1.7 million missing out on paid holidays
31 July 2015
New figures published by the TUC indicate that 1,669,000 employees are missing out on their minimum legal entitlement to paid holidays.
The TUC’s analysis of unpublished figures from the 2014 Labour Force Survey (LFS) shows that on average 6.4 per cent of employees across the UK are losing out on their holiday rights.
In Northern Ireland this figure rises to 9.5 per cent and in Wales it is 7.6 per cent. English regions most affected are London (7.5 per cent) and the West Midlands (6.9 per cent). In contrast, the figure for the North East of England is 5.1 per cent and for Scotland it is 5.2 per cent.
In terms of job sectors, the greatest concentration of missed holiday entitlements is found in arts and entertainment (13.9 per cent), accommodation and food (12.5 per cent), administration and support services (9.2 per cent) and construction (8.1 per cent). In contrast, the figure for the finance and insurance sector is only 1.9 per cent and for public administration and defence it is only 2.8 per cent.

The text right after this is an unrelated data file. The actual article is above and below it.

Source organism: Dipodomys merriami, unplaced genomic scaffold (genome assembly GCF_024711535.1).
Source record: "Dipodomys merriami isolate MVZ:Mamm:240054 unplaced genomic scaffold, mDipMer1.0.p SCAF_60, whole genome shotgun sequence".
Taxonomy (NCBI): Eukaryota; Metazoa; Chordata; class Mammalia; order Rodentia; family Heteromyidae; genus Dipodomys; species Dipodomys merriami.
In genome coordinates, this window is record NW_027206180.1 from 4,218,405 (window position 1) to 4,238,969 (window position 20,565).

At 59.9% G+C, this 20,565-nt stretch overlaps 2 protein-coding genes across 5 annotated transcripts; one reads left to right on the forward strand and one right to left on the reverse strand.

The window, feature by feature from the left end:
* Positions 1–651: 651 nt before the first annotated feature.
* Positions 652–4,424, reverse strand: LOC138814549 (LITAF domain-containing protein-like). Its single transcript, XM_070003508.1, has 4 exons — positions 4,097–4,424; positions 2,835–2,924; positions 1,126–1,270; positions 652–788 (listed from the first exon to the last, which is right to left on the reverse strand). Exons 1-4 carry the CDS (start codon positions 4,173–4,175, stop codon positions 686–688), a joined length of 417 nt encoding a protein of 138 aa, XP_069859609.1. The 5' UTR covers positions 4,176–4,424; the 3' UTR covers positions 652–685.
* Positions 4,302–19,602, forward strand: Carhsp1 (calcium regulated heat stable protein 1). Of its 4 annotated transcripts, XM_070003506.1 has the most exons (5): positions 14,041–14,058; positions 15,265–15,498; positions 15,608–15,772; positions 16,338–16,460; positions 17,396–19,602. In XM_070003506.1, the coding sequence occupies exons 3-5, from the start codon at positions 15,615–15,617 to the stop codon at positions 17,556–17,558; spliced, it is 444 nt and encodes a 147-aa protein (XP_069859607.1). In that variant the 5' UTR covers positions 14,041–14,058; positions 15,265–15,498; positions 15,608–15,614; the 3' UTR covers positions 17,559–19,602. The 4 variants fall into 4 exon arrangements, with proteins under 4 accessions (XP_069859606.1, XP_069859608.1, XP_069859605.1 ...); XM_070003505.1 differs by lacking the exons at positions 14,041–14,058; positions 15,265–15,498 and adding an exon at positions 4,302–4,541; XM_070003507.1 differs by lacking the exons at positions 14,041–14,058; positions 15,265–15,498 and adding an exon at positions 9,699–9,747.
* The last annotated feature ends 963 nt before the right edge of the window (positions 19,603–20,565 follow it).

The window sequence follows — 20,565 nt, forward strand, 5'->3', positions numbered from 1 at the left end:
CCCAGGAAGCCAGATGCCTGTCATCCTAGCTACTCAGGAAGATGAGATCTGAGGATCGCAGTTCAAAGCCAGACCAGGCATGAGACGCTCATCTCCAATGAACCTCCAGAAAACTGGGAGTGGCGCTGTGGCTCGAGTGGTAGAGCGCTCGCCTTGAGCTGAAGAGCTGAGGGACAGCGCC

In November 1998 the introduction of the EU Working Time Directive extended the right to paid leave to all workers for the first time. Up to six million workers in the UK, who had less leave than the minimum standard of four weeks, benefitted from the new Working Time Directive holiday allowance. Entitlement in the UK was increased in 2007 and 2009 following a campaign by the TUC that showed many workers were forced to use paid leave on bank holidays.
The TUC warns that it has become easier for bad employers to get away with denying workers their full holiday pay since employment tribunal fees were introduced. The TUC also argues that rather than putting the entire onus on the worker, HM Revenue and Customs should also enforce holiday.
Read the full press release from the TUC.